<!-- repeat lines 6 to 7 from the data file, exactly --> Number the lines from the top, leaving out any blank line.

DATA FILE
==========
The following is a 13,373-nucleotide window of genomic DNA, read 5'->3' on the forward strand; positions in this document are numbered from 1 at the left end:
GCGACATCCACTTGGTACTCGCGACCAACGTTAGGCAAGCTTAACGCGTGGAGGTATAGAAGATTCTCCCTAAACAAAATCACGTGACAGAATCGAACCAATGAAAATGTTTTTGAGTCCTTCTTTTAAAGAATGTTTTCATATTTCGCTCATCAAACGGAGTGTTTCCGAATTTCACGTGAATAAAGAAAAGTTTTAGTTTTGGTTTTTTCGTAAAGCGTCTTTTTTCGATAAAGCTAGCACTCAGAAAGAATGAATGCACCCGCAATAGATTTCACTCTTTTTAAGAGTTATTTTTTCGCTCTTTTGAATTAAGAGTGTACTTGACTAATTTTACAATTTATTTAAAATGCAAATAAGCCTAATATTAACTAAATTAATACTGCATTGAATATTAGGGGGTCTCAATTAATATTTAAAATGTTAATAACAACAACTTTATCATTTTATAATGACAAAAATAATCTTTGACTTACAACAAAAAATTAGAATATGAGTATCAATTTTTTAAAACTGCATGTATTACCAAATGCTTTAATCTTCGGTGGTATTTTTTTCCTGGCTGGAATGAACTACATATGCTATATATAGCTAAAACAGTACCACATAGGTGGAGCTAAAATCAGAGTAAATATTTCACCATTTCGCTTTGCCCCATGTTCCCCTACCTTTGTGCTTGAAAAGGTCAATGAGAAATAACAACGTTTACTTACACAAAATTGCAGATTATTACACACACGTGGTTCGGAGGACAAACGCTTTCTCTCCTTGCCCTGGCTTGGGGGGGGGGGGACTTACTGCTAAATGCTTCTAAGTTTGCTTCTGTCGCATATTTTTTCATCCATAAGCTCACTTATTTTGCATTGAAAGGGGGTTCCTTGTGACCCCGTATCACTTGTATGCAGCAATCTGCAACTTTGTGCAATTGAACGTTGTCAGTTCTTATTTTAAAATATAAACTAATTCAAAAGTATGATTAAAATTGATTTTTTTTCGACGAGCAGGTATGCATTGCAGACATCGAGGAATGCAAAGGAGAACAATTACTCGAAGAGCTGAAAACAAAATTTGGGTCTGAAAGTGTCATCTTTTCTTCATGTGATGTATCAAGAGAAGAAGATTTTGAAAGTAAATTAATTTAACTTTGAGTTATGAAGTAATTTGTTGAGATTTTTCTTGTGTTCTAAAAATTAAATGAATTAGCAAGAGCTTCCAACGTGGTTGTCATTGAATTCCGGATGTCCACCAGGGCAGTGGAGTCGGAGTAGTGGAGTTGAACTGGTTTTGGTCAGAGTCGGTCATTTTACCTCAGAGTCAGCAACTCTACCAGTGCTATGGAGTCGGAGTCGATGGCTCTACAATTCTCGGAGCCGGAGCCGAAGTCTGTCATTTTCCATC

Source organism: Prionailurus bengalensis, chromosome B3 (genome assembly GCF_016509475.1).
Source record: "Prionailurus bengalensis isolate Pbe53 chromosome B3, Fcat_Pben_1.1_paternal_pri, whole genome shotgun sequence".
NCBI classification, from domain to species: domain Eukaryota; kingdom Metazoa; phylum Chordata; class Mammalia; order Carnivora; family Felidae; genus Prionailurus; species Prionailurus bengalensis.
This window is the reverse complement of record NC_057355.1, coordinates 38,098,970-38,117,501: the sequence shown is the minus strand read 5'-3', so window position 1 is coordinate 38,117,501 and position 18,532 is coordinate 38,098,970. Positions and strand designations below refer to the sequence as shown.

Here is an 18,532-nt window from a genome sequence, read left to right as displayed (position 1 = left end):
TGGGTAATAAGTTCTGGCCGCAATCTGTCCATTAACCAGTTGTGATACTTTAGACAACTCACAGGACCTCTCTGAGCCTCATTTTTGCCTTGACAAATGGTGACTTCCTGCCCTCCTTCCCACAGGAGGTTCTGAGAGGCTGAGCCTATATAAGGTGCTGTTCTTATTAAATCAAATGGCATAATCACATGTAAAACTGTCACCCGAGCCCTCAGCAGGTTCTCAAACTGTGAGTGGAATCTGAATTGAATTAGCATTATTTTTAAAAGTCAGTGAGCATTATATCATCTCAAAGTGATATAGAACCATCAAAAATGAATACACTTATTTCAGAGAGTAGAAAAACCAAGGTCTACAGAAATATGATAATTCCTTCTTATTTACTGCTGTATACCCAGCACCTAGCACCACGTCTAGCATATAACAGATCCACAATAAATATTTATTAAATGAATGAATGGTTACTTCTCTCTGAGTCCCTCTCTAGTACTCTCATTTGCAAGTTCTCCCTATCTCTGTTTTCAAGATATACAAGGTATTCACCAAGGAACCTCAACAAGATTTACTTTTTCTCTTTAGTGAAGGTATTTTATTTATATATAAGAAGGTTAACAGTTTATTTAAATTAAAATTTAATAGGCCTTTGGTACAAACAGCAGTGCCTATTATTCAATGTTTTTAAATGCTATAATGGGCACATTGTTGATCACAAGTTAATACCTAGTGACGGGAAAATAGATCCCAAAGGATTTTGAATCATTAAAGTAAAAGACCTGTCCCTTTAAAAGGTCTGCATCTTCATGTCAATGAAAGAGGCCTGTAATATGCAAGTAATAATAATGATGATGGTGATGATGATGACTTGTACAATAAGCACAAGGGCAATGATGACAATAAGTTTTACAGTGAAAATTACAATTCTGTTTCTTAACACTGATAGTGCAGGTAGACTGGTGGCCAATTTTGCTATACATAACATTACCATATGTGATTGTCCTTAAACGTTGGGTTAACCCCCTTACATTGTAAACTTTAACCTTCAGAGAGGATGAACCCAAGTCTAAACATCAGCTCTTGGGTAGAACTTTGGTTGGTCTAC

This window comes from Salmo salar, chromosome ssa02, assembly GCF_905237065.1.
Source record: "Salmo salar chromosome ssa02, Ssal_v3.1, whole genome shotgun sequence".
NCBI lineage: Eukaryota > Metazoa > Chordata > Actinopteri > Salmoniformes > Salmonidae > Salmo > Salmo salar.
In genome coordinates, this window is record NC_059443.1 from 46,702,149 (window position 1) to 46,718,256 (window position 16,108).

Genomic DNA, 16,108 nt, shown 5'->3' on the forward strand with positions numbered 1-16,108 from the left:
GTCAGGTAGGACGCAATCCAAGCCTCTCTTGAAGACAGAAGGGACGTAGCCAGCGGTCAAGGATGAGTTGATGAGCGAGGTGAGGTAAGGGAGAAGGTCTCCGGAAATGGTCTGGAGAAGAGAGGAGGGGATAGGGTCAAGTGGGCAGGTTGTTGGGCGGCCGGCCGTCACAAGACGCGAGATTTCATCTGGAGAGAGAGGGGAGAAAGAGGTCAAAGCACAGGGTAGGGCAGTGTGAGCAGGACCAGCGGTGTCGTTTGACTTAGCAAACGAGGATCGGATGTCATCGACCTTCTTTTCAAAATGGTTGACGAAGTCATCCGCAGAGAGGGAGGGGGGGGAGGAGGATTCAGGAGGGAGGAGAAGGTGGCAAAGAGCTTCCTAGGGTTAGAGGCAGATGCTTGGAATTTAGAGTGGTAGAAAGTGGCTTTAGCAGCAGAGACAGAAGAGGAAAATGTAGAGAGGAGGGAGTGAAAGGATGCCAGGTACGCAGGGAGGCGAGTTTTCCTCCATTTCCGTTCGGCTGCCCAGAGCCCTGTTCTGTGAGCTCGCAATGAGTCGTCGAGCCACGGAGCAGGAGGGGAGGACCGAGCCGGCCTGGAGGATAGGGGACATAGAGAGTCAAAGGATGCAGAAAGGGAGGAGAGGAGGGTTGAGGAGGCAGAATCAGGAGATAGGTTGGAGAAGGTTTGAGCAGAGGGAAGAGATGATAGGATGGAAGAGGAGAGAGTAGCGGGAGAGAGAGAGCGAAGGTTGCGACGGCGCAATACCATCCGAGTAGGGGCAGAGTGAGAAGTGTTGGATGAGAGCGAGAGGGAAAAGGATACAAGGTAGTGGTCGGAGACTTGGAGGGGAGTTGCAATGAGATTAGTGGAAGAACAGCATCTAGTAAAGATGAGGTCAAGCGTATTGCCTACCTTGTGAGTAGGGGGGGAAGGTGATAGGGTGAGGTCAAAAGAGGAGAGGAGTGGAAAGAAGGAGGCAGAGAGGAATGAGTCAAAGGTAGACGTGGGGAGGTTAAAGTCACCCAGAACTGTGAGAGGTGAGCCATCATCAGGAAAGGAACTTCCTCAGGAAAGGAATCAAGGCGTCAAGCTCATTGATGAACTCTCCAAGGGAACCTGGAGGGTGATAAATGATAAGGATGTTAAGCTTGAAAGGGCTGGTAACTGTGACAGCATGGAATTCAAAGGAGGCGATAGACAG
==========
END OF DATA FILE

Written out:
This window is the reverse complement of record NC_057355.1, coordinates 38,098,970-38,117,501: the sequence shown is the minus strand read 5'-3', so window position 1 is coordinate 38,117,501 and position 18,532 is coordinate 38,098,970. Positions and strand designations below refer to the sequence as shown.

Here is an 18,532-nt window from a genome sequence, read left to right as displayed (position 1 = left end):